“Bite-Size Bits of Local, National, and Global History”
“Bite-Size Bits of Local, National, and Global History”
St. Louis, Missouri — The American Midwest (Upper Plains)

La Grande Rue

First Street

La Grande Rue Marker image. Click for full size.
Photographed By Barry Swackhamer, August 16, 2014
1. La Grande Rue Marker
Inscription.  English
La Grande Rue, la Rue Principale or La Rue Royale (“Royal Street” or First Street) was considered “Main Street” of Colonial-era St. Louis. Residences and businesses that lined Rue Royal had the best locations for trade, and all of the leading families had their homes and stores along it. A cluster of homes for members of the Laclede and Chouteau families was centrally located, just north of the Maxent, Laclede and Company buildings (principal trading post of the town) that lay between modern Market and Walnut Streets. This site was later rented by the Spanish Government to serve as an administrative center for the Territory of Louisiana. The territorial transfer to the United States also took place on the Rue Royale in 1804, at the corner of what later became First and Walnut Streets.

Le Grande Rue, la Rue Principale ou la Rue Royale (“Royal Street” ou First Street) était la rue principale pendant la période coloniale de Saint-Louis. Résidences et entreprises qui bordaient la rue Royale étaient les mieux placées pour le commerce, et
The Eads Bridge image. Click for full size.
Photographed By Barry Swackhamer, August 16, 2014
2. The Eads Bridge
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toutes les grandes familles avaient leurs maisons et magasins le long de cette rue. Un ensemble de maisons pour les membres des familles Laclède et Chouteau était situé au centre, juste au nord des bâtiments Maxent, Lacède and Company (comptoir principal de la ville) qui se trouvait entre l’actuelle Market Street et Walnut Street. Ce site fut ensuite loué par le gouvernement espagnol et servit de centre administratif pour le territoire de la Louisiane. Le transfert de territoires aux États-Unis eut lieu également dans la rue Royale en 1804, à l’angle de ce qui est devenu plus tard First street et Walnut Street.

Erected 2014 by Creole Colonial Corridor.
Topics. This historical marker is listed in this topic list: Roads & Vehicles. A significant historical year for this entry is 1804.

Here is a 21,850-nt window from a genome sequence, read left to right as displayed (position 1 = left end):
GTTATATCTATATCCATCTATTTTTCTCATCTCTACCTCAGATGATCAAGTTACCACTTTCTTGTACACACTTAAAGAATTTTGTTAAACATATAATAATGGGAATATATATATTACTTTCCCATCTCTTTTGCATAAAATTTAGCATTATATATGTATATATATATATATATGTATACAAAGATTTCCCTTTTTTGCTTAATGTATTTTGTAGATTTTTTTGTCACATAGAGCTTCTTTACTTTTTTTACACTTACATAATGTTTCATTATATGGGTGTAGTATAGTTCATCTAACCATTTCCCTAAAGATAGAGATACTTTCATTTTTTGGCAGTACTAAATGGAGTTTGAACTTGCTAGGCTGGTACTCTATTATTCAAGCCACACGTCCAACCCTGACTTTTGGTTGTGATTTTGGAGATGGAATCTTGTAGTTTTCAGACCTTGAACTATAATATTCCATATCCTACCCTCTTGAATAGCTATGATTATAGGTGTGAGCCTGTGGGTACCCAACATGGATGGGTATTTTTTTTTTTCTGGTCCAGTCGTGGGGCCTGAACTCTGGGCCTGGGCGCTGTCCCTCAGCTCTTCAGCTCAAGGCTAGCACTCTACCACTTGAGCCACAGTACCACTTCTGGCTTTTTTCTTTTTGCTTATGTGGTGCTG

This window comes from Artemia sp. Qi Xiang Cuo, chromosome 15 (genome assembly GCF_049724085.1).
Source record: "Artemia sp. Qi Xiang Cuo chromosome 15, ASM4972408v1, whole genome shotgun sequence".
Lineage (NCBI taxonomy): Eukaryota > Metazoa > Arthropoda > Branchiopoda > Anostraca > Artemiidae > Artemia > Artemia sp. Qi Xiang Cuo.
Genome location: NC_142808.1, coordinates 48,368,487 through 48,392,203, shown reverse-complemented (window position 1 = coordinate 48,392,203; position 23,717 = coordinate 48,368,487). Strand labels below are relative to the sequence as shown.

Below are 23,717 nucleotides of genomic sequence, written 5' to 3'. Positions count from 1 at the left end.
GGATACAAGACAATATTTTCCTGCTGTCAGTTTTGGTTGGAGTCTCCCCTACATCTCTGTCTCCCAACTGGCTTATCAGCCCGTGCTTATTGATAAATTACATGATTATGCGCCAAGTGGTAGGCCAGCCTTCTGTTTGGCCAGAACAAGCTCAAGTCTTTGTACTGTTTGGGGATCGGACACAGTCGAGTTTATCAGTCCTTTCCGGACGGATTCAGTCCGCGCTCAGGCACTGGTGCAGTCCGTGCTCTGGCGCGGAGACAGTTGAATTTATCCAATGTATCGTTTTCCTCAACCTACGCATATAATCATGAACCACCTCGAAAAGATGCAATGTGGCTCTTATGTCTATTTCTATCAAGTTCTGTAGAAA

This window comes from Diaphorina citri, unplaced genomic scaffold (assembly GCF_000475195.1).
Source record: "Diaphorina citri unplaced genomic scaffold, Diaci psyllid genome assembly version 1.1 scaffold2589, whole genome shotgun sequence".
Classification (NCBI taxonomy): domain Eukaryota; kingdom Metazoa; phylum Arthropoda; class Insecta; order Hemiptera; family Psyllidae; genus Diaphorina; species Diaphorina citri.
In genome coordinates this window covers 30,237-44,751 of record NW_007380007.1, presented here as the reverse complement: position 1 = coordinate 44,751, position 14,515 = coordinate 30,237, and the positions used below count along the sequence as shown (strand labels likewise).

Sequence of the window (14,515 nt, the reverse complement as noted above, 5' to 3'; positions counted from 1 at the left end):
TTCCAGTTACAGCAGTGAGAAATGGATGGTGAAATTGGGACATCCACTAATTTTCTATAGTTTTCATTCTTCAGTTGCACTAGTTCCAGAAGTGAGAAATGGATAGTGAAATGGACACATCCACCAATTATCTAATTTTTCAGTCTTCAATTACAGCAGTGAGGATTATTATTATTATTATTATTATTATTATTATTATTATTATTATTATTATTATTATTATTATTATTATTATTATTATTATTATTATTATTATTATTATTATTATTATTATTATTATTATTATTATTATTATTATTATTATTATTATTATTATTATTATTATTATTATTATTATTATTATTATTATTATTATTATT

Location. 38° 37.848′ N, 90° 10.997′ W. Marker is in St. Louis, Missouri. Marker is on North First Street near Morgan Street, on the left when traveling north. Touch for map. Marker is at or near this postal address: 801 North First Street, Saint Louis MO 63102, United States of America. Touch for directions.
Other nearby markers. At least 8 other markers are within walking distance of this marker. Old Missouri Hotel (a few steps from this marker); Rue de l’Eglise (about 300 feet away, measured in a direct line); Rue Royale (about 300 feet away); The James B. Eads Bridge (about 600 feet away); 1996
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(approx. 0.2 miles away); 1994 (approx. 0.2 miles away); 1995 (approx. 0.2 miles away); 1997 (approx. 0.2 miles away). Touch for a list and map of all markers in St. Louis.
More about this marker. This is one of seven markers that were placed in the city of St. Louis in October 2014, in honor of the city's 250th birthday. Marker is placed in Laclede's Landing neighborhood.
Credits. This page was last revised on August 1, 2020. It was originally submitted on November 12, 2014, by Barry Swackhamer of Brentwood, California. This page has been viewed 342 times since then and 28 times this year. Photos:   1, 2. submitted on November 12, 2014, by Barry Swackhamer of Brentwood, California. • Al Wolf was the editor who published this page.

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Nov. 26, 2022